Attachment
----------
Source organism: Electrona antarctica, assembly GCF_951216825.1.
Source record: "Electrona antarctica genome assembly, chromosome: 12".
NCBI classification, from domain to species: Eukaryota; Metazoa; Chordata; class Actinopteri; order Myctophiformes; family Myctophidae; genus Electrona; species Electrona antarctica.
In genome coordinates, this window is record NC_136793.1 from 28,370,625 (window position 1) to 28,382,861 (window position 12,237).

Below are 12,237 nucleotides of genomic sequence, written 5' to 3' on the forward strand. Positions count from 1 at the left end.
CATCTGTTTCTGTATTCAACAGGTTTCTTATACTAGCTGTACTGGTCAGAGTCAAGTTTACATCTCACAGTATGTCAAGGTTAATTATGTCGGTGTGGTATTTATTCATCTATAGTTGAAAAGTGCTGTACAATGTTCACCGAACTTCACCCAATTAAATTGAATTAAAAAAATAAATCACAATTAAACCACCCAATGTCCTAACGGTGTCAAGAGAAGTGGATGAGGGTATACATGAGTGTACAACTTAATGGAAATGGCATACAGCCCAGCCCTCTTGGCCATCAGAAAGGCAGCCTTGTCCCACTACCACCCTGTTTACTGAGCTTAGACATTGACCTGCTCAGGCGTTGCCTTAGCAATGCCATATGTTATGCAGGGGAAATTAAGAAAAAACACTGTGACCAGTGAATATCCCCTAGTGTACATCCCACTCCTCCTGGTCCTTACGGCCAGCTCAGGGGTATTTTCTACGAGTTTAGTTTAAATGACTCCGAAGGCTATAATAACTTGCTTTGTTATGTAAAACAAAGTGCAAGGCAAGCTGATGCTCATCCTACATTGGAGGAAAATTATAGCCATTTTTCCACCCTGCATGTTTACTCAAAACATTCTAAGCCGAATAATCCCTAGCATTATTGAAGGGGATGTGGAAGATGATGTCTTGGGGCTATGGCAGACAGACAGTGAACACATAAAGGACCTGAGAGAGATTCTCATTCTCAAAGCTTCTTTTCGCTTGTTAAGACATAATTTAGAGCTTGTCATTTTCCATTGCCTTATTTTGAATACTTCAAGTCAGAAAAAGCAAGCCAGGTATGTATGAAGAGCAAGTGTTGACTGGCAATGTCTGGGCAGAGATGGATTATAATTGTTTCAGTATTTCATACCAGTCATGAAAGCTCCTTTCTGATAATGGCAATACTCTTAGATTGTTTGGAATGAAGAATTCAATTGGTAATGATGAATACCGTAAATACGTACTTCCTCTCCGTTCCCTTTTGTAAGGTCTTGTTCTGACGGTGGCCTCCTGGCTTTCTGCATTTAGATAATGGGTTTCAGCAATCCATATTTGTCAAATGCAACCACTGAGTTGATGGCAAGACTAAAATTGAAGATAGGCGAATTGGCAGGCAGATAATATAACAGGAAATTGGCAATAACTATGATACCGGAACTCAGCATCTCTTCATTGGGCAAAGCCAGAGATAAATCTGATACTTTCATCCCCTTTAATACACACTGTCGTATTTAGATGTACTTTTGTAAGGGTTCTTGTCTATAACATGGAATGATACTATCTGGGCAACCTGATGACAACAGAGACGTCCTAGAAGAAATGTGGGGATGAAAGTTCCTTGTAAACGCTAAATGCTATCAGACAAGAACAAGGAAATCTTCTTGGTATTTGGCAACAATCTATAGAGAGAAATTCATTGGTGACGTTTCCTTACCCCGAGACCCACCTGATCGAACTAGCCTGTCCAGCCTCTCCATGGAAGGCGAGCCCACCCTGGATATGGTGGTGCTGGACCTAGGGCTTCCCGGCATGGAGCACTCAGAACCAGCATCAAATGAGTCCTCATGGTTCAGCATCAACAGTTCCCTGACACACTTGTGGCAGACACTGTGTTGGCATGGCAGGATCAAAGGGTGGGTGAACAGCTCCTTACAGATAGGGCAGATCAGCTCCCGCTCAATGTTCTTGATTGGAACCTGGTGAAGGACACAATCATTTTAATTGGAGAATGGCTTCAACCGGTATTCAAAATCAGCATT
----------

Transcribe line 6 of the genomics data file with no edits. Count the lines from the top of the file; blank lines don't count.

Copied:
CATCTGTTTCTGTATTCAACAGGTTTCTTATACTAGCTGTACTGGTCAGAGTCAAGTTTACATCTCACAGTATGTCAAGGTTAATTATGTCGGTGTGGTATTTATTCATCTATAGTTGAAAAGTGCTGTACAATGTTCACCGAACTTCACCCAATTAAATTGAATTAAAAAAATAAATCACAATTAAACCACCCAATGTCCTAACGGTGTCAAGAGAAGTGGATGAGGGTATACATGAGTGTACAACTTAATGGAAATGGCATACAGCCCAGCCCTCTTGGCCATCAGAAAGGCAGCCTTGTCCCACTACCACCCTGTTTACTGAGCTTAGACATTGACCTGCTCAGGCGTTGCCTTAGCAATGCCATATGTTATGCAGGGGAAATTAAGAAAAAACACTGTGACCAGTGAATATCCCCTAGTGTACATCCCACTCCTCCTGGTCCTTACGGCCAGCTCAGGGGTATTTTCTACGAGTTTAGTTTAAATGACTCCGAAGGCTATAATAACTTGCTTTGTTATGTAAAACAAAGTGCAAGGCAAGCTGATGCTCATCCTACATTGGAGGAAAATTATAGCCATTTTTCCACCCTGCATGTTTACTCAAAACATTCTAAGCCGAATAATCCCTAGCATTATTGAAGGGGATGTGGAAGATGATGTCTTGGGGCTATGGCAGACAGACAGTGAACACATAAAGGACCTGAGAGAGATTCTCATTCTCAAAGCTTCTTTTCGCTTGTTAAGACATAATTTAGAGCTTGTCATTTTCCATTGCCTTATTTTGAATACTTCAAGTCAGAAAAAGCAAGCCAGGTATGTATGAAGAGCAAGTGTTGACTGGCAATGTCTGGGCAGAGATGGATTATAATTGTTTCAGTATTTCATACCAGTCATGAAAGCTCCTTTCTGATAATGGCAATACTCTTAGATTGTTTGGAATGAAGAATTCAATTGGTAATGATGAATACCGTAAATACGTACTTCCTCTCCGTTCCCTTTTGTAAGGTCTTGTTCTGACGGTGGCCTCCTGGCTTTCTGCATTTAGATAATGGGTTTCAGCAATCCATATTTGTCAAATGCAACCACTGAGTTGATGGCAAGACTAAAATTGAAGATAGGCGAATTGGCAGGCAGATAATATAACAGGAAATTGGCAATAACTATGATACCGGAACTCAGCATCTCTTCATTGGGCAAAGCCAGAGATAAATCTGATACTTTCATCCCCTTTAATACACACTGTCGTATTTAGATGTACTTTTGTAAGGGTTCTTGTCTATAACATGGAATGATACTATCTGGGCAACCTGATGACAACAGAGACGTCCTAGAAGAAATGTGGGGATGAAAGTTCCTTGTAAACGCTAAATGCTATCAGACAAGAACAAGGAAATCTTCTTGGTATTTGGCAACAATCTATAGAGAGAAATTCATTGGTGACGTTTCCTTACCCCGAGACCCACCTGATCGAACTAGCCTGTCCAGCCTCTCCATGGAAGGCGAGCCCACCCTGGATATGGTGGTGCTGGACCTAGGGCTTCCCGGCATGGAGCACTCAGAACCAGCATCAAATGAGTCCTCATGGTTCAGCATCAACAGTTCCCTGACACACTTGTGGCAGACACTGTGTTGGCATGGCAGGATCAAAGGGTGGGTGAACAGCTCCTTACAGATAGGGCAGATCAGCTCCCGCTCAATGTTCTTGATTGGAACCTGGTGAAGGACACAATCATTTTAATTGGAGAATGGCTTCAACCGGTATTCAAAATCAGCATT